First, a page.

Moreover, some and even very many of the significant elements and endowments which together go to build up and give life to the Church itself, can exist outside the visible boundaries of the Catholic Church: the written word of God; the life of grace; faith, hope and charity, with the other interior gifts of the Holy Spirit, and visible elements too. All of these, which come from Christ and lead back to Christ, belong by right to the one Church of Christ.

The brethren divided from us also use many liturgical actions of the Christian religion. These most certainly can truly engender a life of grace in ways that vary according to the condition of each Church or Community. These liturgical actions must be regarded as capable of giving access to the community of salvation.

It follows that the separated Churches and Communities as such, though we believe them to be deficient in some respects, have been by no means deprived of significance and importance in the mystery of salvation. For the Spirit of Christ has not refrained from using them as means of salvation which derive their efficacy from the very fullness of grace and truth entrusted to the Church

3 Likes

#76

The problem is that in America where the country is predominantly Protestant it’s hard not to have family members that are either Protestant, lapsed Catholics who became Protestant, or Protestants that converted to Catholicism.

By that same standard every time we give money during Christmas time to Salvation Army in those little red buckets were committing a mortal sin by supporting a non Catholic charity.

I think it’s definitely preferable to stay away from Protestant and other religious services beyond Eastern or Oriental Orthodox who are Apostolic but it’s not necessarily realistic in today’s family life.

1 Like

#79

http://www.cnewa.org/default.aspx?ID=123&pagetypeID=9&sitecode=HQ&pageno=1

0 Likes

#80

First, I think it is fair to say the the “schism” between the Catholic and Orthodox Churches is ecclesiological in nature. From Pope Saint JPII encyclical Ut Unum Sint, “The resulting change found its historical expression in the ecclesial act whereby ‘there was removed from memory and from the midst of the Church’ the remembrance of the excommunications which nine hundred years before, in 1054, had become the symbol of the schism between Rome and Constantinople.” So the excommunications of 1054 where the symbol of the schism and they had been removed by Pope Saint Paul VI and Ecumenical Patriarch Athenagoras I on the last day of the Council. What is going on now is a disagreement with upper management if you will.

. . .
[/quote]

Excommunication was removed, schism remains.

0 Likes

#81

Re: Definitions from the CCC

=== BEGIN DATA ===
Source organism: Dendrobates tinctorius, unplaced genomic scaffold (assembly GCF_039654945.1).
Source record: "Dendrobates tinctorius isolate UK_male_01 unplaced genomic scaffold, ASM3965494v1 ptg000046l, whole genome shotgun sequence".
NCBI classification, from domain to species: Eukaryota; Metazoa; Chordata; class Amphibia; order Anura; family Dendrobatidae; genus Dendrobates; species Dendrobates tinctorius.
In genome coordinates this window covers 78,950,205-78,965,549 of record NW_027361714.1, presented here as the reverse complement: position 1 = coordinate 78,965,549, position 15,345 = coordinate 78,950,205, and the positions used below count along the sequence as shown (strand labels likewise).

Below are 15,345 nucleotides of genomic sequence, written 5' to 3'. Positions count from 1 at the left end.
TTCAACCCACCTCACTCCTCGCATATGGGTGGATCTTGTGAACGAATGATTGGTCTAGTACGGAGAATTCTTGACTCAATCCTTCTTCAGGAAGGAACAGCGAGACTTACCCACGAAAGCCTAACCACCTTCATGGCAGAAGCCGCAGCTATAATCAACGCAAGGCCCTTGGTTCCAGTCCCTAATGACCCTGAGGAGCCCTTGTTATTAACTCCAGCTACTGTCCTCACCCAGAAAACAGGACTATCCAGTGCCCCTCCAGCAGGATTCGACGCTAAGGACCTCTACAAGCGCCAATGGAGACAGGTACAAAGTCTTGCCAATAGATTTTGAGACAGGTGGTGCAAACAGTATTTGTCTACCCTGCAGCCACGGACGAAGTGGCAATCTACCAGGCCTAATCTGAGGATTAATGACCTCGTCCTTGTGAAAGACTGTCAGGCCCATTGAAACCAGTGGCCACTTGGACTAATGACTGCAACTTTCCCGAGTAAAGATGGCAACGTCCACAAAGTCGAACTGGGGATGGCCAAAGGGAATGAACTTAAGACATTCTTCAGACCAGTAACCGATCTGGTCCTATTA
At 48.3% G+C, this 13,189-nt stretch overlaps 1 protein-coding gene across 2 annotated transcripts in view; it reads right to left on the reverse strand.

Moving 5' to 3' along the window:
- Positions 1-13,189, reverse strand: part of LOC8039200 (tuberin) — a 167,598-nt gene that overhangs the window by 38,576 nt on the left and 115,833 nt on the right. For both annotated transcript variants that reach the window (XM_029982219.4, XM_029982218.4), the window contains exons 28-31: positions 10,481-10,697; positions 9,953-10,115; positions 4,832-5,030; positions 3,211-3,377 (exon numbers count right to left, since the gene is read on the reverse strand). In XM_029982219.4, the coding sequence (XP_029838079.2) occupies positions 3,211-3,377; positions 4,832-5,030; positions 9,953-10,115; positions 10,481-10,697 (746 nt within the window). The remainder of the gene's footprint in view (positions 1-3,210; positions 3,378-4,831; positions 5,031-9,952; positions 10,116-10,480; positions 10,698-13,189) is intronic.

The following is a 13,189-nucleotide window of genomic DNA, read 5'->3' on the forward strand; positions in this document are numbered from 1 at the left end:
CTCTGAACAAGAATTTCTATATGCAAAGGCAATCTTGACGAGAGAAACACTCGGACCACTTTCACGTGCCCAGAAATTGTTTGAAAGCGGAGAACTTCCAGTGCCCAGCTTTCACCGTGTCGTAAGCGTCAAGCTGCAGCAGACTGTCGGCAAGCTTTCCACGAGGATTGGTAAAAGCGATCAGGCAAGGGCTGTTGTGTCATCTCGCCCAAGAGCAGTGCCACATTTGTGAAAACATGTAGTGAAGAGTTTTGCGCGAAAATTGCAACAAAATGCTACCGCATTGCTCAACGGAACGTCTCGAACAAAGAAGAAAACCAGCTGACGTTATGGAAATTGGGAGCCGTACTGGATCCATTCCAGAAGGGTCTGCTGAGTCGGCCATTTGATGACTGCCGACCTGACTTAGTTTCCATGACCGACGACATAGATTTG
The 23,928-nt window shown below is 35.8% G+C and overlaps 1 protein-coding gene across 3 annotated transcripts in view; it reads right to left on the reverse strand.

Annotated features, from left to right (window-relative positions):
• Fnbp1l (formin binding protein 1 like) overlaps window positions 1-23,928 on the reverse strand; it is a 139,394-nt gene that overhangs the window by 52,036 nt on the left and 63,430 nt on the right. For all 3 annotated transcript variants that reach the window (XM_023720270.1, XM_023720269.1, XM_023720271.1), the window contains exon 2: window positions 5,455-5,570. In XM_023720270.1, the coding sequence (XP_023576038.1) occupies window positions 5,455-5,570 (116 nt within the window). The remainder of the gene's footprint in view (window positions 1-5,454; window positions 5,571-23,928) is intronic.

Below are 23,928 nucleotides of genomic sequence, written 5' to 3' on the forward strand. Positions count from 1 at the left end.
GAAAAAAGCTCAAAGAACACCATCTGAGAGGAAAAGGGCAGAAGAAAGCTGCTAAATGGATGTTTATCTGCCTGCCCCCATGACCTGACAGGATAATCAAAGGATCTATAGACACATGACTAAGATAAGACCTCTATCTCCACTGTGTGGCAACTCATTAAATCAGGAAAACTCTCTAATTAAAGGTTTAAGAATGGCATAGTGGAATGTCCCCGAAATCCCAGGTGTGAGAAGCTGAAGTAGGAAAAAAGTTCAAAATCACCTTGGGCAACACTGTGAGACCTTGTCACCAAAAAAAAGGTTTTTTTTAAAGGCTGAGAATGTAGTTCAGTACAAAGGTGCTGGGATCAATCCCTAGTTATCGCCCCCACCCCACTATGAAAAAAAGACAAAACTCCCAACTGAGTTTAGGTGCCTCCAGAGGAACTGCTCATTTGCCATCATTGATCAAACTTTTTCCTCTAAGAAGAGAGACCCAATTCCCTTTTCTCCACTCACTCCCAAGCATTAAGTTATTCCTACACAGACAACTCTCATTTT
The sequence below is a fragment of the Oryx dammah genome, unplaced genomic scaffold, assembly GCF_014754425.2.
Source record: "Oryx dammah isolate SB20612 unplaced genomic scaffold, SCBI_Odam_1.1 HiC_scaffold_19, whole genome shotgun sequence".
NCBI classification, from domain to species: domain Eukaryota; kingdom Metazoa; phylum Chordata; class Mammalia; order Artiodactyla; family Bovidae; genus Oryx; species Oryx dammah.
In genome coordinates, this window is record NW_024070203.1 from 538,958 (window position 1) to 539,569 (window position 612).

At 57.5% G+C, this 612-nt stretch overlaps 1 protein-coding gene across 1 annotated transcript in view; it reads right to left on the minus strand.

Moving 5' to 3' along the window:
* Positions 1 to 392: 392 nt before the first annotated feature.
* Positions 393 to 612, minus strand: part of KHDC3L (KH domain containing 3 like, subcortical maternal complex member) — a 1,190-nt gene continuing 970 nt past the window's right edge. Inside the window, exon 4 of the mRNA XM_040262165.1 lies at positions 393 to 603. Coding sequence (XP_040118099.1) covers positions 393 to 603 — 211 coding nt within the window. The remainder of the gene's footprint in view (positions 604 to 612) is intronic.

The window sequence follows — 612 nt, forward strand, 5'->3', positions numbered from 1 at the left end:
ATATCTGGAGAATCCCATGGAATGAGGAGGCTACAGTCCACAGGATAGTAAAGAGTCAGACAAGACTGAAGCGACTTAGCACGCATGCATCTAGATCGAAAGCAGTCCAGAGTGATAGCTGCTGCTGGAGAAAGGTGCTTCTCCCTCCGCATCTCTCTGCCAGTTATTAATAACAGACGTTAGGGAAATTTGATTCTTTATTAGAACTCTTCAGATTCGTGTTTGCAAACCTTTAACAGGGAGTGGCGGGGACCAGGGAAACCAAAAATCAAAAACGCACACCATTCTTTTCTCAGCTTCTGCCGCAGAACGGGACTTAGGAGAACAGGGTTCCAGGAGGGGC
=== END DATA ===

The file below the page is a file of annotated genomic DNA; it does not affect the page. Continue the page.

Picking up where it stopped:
2089 Incredulity is the neglect of revealed truth or the willful refusal to assent to it. " Heresy is the obstinate post-baptismal denial of some truth which must be believed with divine and catholic faith, or it is likewise an obstinate doubt concerning the same; apostasy is the total repudiation of the Christian faith; schism is the refusal of submission to the Roman Pontiff or of communion with the members of the Church subject to him."

Schism is schism.

the qualification is necessary. Otherwise there is confusion

Thanks for the nice thoughts & clarification.

As an aside, If St, JPII changed canon law in any area, or on a particular subject, it would be changed. Canon law as I quoted, still refers to the Orthodox as being in schism.

0 Likes

#82

Don Ruggerois

Firstly, let me clarify, - I don’t dispute that the Orthodox have valid orders or sacraments, however this is not what is formally meant by the the term Apostolic Succession, at least not in the Traditional sense. Materially, if you want, we can say they have 'Apostolic Succession, but formally this term always implied a unity with the See of Peter. All I am doing is reminder the reader of this distinction.

“There may be also other societies which glory in the name of Christ; there may even be some which are governed by bishops claiming apostolic succession; but they do not have the Chair of Peter, on whom Christ founded the Church. Therefore they do not belong to the household of Christ; they do not follow him to whom Christ en­trusted the feeding of His lambs and of His sheep; and so they do not belong to the flock of Christ.” - Dogmatic Theology, , Christ’s Church, by Monsignor G. Van Noort, S.T.D.,

The Catechism of the Council of Trent implies the same point saying:

“That all, therefore, might know which was the Catholic Church, the Fathers, guided by the Spirit of God, added to the Creed the word Apostolic. For the Holy Ghost, who presides over the Church, governs her by no other ministers than those of Apostolic succession.”- Catechism of the Council of Trent.

As to trying to nullify the words of Fr. Rumble by merely appealing to the ecumenical movement, which you seem to want to use as some sort of magic wand to change reality, well that doesn’t work. Truth doesn’t change because someone merely wishes it away by some words of ecumenism, regardless of who or what are at the source of those words. The Orthodox still hold to heretical views which are directly opposed to Catholic teaching. They are heretics and Schismatics in the true and full sense of the word.

Cardinal A. Ottaviani warned against this false ecumenism which was being promoted after the Second Vatican Council. His text is on the Vatican website words worth pondering:

http://www.vatican.va/roman_curia/congregations/cfaith/documents/rc_con_cfaith_doc_19660724_epistula_en.html

2 Likes

#84

You are apparently unaware that the “Don” in Don Ruggero is a title and not a name. The poster that you are addressing is a priest.

4 Likes

#85

My apologies. Wasn’t aware that he was a priest. Will edit that post.

0 Likes

DISCLAIMER: The views and opinions expressed in these forums do not necessarily reflect those of Catholic Answers. For official apologetics resources please visit www.catholic.com.